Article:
Where to start?
Magma presents an otherworldly (pun unintended) kind of music that's utterly unique. There are some operatic chants, jazz-fusion leanings, classical/opera influences, insane polyrhythms, psychedelic textures, acid funk, wild electric rock and the metaphorical kitchen dish receptacle. Naturally it's also pretty confusing to sort through, so here's what I've gathered.
Sometime in the late 60s, drummer/composer Christian Vander had a bleak vision of humanity in the far future involving space travel, colonization and interplanetary wars. The original premise of Magma was not only to tell this massive story over the course of a projected ten albums, but to do it through this future culture's own music (called Zeuhl) and language (called Kobaian). Yep - they made up words for every song, and as a result the rest of us have only vague inferences and sporadic clues as to what it all means. The premise may seem hopelessly pretentious or nerdy, but if you can accept it, the music is really like nothing else out there. There's really no shallow end; the only thing to do is just dive in somewhere.
So then. It all starts with the end of the world.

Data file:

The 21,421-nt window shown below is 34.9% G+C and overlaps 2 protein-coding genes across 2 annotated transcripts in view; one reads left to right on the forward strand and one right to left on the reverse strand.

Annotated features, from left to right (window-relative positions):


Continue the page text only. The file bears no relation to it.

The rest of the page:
Civilizations have to start somewhere...
The self-titled debut (retitled Kobaia in later printings) is a wacky, imaginative heap of off-the-wall 70s jazz fusion. It's fascinating in its way although it's not quite Zeuhl yet; perhaps it'll be worth a visit for the Magmaphile after you've explored what follows.
The story: Earth is in Very Bad Shape, and a bunch of people leave and try to build a more harmonious & enlightened society on a planet called Kobaia. Generations later they're asked to try to bring some of their advice & wisdom back to Earth, where humanity is still self-destructing and needs guidance.
Soon afterward came 1001 Degrees Centigrades, which was also largely jazzy madness but also showed some strong hints of the group finding their own voice. Maybe not the best of the best, but this is one that shouldn't be overlooked either.
The story: when a group of Kobaians come to Earth and try to help, they're imprisoned by the authorities and the remaining Kobaians have to use threats to secure everyone's release. Everyone gets away safe, but the visit and their ideas leave an impression on the Earthlings well afterwards.
The not-so-light ages
Up next was a trilogy under the name of Theusz Hamtaahk (Time of Hatred), which for some reason was done in reverse order. It starts with part III, one of their all-time masterpieces: Mekanik Destruktiw Kommandoh. This was a quantum leap into the future; that one-of-a-kind Zeuhl sound had finally arrived, and they pulled out all the stops with an ambitious suite of classical-chamber-jungle-chant-opera insanity. It's not to be confused with Mekanik Kommandoh, which is a less-developed studio version of the suite recorded several months earlier.